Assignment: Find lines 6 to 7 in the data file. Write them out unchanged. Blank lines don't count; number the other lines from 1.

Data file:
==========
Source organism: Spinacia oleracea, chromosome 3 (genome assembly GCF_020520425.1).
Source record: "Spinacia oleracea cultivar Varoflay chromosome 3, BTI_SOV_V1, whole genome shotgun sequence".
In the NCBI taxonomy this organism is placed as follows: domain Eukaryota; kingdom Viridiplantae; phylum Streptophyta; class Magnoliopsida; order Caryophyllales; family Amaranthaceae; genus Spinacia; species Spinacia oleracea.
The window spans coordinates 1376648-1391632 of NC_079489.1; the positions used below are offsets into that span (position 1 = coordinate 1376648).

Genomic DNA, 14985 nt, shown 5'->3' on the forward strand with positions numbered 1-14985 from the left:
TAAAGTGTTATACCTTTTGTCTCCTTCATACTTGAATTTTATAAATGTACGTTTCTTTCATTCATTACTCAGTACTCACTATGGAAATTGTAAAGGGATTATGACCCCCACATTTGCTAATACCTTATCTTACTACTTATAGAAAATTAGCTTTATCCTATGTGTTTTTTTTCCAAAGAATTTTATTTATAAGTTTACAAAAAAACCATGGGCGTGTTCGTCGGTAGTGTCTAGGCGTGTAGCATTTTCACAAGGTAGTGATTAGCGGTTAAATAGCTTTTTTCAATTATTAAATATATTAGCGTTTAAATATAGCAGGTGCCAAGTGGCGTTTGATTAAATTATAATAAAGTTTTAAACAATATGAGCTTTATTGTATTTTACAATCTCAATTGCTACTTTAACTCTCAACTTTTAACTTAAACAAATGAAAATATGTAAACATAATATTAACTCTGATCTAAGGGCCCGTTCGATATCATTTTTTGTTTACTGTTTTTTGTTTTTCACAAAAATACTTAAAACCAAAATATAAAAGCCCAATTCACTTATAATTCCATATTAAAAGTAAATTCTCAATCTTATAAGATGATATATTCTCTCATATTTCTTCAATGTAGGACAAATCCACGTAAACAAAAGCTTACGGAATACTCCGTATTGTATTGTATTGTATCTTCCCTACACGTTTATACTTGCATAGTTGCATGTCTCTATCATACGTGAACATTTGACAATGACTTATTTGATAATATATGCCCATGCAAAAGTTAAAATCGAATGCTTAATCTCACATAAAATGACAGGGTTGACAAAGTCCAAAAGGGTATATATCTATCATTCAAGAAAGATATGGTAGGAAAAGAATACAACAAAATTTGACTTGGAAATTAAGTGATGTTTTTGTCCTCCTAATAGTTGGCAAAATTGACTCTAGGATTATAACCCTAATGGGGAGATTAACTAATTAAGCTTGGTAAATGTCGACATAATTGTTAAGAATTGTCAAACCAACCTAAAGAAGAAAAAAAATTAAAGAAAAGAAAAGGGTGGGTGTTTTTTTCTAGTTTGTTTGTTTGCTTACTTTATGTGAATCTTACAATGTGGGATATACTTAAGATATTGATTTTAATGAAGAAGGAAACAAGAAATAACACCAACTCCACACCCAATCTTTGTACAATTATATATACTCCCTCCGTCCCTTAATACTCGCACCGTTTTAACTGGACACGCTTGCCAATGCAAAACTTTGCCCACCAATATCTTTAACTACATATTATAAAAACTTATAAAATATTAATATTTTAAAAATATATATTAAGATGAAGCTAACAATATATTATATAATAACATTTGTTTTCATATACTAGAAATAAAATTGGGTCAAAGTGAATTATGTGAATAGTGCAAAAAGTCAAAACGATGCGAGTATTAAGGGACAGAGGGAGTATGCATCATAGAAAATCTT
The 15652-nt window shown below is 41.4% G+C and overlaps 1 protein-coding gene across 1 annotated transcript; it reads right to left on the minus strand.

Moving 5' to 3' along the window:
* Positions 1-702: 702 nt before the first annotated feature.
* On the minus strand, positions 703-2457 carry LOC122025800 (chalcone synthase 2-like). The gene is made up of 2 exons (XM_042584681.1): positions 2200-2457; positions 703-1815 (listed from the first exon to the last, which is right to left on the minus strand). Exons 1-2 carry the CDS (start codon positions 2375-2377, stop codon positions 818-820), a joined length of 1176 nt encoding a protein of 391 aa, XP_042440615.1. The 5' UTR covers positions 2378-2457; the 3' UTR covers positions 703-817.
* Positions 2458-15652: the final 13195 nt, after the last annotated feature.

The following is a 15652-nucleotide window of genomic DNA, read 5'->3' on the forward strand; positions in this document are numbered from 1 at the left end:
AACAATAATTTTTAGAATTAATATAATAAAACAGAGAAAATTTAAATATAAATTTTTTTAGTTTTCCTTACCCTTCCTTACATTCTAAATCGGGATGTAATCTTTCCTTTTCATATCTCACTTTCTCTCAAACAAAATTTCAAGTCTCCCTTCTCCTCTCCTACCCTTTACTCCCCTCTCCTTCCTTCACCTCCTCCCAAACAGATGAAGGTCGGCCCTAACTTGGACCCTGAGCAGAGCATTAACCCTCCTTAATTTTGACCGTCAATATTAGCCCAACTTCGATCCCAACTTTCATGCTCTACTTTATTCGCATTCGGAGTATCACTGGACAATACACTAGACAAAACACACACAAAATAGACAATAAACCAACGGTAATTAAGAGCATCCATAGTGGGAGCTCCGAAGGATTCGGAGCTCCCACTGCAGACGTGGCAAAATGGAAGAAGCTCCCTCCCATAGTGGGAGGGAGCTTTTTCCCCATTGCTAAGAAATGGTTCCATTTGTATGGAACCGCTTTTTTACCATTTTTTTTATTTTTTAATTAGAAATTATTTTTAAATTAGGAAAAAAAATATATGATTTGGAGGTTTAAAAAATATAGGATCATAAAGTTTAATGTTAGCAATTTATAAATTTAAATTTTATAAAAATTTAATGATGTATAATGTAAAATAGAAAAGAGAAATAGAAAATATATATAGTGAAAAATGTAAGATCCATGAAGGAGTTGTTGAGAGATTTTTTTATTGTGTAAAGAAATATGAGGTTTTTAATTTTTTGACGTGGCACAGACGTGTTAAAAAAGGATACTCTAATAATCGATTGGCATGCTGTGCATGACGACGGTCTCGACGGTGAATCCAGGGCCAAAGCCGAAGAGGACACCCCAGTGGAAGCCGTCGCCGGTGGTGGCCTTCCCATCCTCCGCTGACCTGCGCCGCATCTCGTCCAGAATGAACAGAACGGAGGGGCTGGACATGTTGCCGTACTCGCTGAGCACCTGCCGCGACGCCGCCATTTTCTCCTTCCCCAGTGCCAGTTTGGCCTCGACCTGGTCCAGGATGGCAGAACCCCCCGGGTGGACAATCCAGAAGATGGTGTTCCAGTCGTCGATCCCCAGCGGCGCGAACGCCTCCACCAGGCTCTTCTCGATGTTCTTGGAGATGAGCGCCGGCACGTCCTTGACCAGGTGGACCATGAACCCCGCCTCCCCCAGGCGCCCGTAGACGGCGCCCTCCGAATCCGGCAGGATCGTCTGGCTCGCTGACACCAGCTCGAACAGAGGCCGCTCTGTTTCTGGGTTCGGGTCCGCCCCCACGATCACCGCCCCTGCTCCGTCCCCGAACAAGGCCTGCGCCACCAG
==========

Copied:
TAAAGTGTTATACCTTTTGTCTCCTTCATACTTGAATTTTATAAATGTACGTTTCTTTCATTCATTACTCAGTACTCACTATGGAAATTGTAAAGGGATTATGACCCCCACATTTGCTAATACCTTATCTTACTACTTATAGAAAATTAGCTTTATCCTATGTGTTTTTTTTCCAAAGAATTTTATTTATAAGTTTACAAAAAAACCATGGGCGTGTTCGTCGGTAGTGTCTAGGCGTGTAGCATTTTCACAAGGTAGTGATTAGCGGTTAAATAGCTTTTTTCAATTATTAAATATATTAGCGTTTAAATATAGCAGGTGCCAAGTGGCGTTTGATTAAATTATAATAAAGTTTTAAACAATATGAGCTTTATTGTATTTTACAATCTCAATTGCTACTTTAACTCTCAACTTTTAACTTAAACAAATGAAAATATGTAAACATAATATTAACTCTGATCTAAGGGCCCGTTCGATATCATTTTTTGTTTACTGTTTTTTGTTTTTCACAAAAATACTTAAAACCAAAATATAAAAGCCCAATTCACTTATAATTCCATATTAAAAGTAAATTCTCAATCTTATAAGATGATATATTCTCTCATATTTCTTCAATGTAGGACAAATCCACGTAAACAAAAGCTTACGGAATACTCCGTATTGTATTGTATTGTATCTTCCCTACACGTTTATACTTGCATAGTTGCATGTCTCTATCATACGTGAACATTTGACAATGACTTATTTGATAATATATGCCCATGCAAAAGTTAAAATCGAATGCTTAATCTCACATAAAATGACAGGGTTGACAAAGTCCAAAAGGGTATATATCTATCATTCAAGAAAGATATGGTAGGAAAAGAATACAACAAAATTTGACTTGGAAATTAAGTGATGTTTTTGTCCTCCTAATAGTTGGCAAAATTGACTCTAGGATTATAACCCTAATGGGGAGATTAACTAATTAAGCTTGGTAAATGTCGACATAATTGTTAAGAATTGTCAAACCAACCTAAAGAAGAAAAAAAATTAAAGAAAAGAAAAGGGTGGGTGTTTTTTTCTAGTTTGTTTGTTTGCTTACTTTATGTGAATCTTACAATGTGGGATATACTTAAGATATTGATTTTAATGAAGAAGGAAACAAGAAATAACACCAACTCCACACCCAATCTTTGTACAATTATATATACTCCCTCCGTCCCTTAATACTCGCACCGTTTTAACTGGACACGCTTGCCAATGCAAAACTTTGCCCACCAATATCTTTAACTACATATTATAAAAACTTATAAAATATTAATATTTTAAAAATATATATTAAGATGAAGCTAACAATATATTATATAATAACATTTGTTTTCATATACTAGAAATAAAATTGGGTCAAAGTGAATTATGTGAATAGTGCAAAAAGTCAAAACGATGCGAGTATTAAGGGACAGAGGGAGTATGCATCATAGAAAATCTT
The 15652-nt window shown below is 41.4% G+C and overlaps 1 protein-coding gene across 1 annotated transcript; it reads right to left on the minus strand.